SXSW Review: Grow Up, Tony Phillips
Grow Up, Tony Phillips, the new comedy from Emily Hagins, made its world premiere at SXSW last week, in the Vimeo Theater of the Austin Convention Center. The audience was eager and excited to see the latest project by this young Austin-based director.
Tony Phillips (Hagins film regular Tony Vespe) is an easygoing senior in high school who still dresses up for Halloween and loves trick-or-treating. He spends his fall months thinking up costume ideas, even sketching concepts in his college prep class. He tells his mom that he sees these costumes as his "legacy."
His two closest pals are cool kid Craig (Devin Bonnee, another Hagins regular) and Elle (Katie Folger, also in Zero Charisma); both attempt to get Tony to get past this fascination with October 31. In one discussion with Tony, Elle comments, "You don't really worry about anything, do you?" They have their own reasons for worrying about Tony. Craig is falling in with the popular kids and Tony embarrasses him. Elle fears that kids at their school will laugh at her friend.
Tony also has a much younger friend/babysitting charge Mikey (Caleb Barwick, Army Wives) who looks up to him, and an older cousin Pete (AJ Bowen, You're Next) whom Tony himself esteems. As time passes in the film, we see how Tony's interactions with these four characters help him discover more about himself.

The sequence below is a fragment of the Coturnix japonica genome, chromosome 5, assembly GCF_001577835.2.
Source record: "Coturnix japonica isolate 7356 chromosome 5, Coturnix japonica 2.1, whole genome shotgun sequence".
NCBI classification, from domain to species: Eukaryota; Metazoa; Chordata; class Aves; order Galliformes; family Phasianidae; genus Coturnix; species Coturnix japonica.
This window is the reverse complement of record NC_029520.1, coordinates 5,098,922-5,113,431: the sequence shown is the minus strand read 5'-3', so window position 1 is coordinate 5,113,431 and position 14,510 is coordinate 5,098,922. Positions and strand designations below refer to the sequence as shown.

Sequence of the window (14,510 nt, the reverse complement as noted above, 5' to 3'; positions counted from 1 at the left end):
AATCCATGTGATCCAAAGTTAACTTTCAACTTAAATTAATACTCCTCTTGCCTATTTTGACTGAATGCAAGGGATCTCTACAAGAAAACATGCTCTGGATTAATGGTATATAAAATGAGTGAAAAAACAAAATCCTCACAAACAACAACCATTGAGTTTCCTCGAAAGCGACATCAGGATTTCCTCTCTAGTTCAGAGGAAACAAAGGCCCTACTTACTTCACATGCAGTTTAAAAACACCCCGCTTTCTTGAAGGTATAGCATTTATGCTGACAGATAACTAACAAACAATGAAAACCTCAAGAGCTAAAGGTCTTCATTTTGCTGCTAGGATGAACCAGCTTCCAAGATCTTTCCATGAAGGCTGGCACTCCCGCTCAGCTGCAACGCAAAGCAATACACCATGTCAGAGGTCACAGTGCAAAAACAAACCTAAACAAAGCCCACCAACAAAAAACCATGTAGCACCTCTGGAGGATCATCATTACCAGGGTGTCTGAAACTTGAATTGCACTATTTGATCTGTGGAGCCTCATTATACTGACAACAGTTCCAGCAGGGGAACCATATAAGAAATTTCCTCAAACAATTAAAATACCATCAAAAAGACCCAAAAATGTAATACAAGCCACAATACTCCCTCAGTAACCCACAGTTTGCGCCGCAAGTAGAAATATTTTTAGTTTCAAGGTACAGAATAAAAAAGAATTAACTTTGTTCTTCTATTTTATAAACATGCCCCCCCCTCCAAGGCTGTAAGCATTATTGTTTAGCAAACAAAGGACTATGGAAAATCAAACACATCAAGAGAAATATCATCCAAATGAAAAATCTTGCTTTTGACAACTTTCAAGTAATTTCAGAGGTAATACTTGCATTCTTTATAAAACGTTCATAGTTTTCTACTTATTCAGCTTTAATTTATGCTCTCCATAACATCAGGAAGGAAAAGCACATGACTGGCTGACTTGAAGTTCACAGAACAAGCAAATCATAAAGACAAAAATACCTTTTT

During the Q&A afterwards, Hagins said that she doesn't care to define the time or location of the movie. I easily figured out it was Austin, however, as soon as I saw a scene filmed in a familiar courtyard at my old high school (Johnston, RIP). The set design is punchy (Tony has a poster for fictitious movie Space Hipster in his room) and fully establishes us in the season of autumn starting with the cute opening credits sequence.
Some Austin character actors appear later in Grow Up, Tony Phillips to provide more laughs -- Byron Brown, especially. This saves the film from a slight dragginess. Although, honestly, the seats at the Vimeo Theater were so awfully uncomfortable that it may have just felt like the movie slowed down towards the end.
The kids in this film come off as genuine, awkward humor and all. There's not a whole lot of depth to Grow Up, Tony Phillips, but does there need to be? The film is cute and charming. It's refreshing to see a coming-of-age story wherein teenage characters remain true to themselves.
Austin connections: The movie was shot in Austin with a primarily local cast and crew. However, there are few recognizable Austin locations in the movie, the idea being that it could be set in a range of eras/locations. Fans of Austin indies may recognize Byron Brown, Chris Doubek, Korey Coleman of Spill.com ... and sometimes-local film critic Scott Weinberg as a teacher. Associate producer and Slackerwood contributor J.C. De Leon appears briefly as a heavy along with local film writers Brian Salisbury and Luke Mullen (third from the left, below).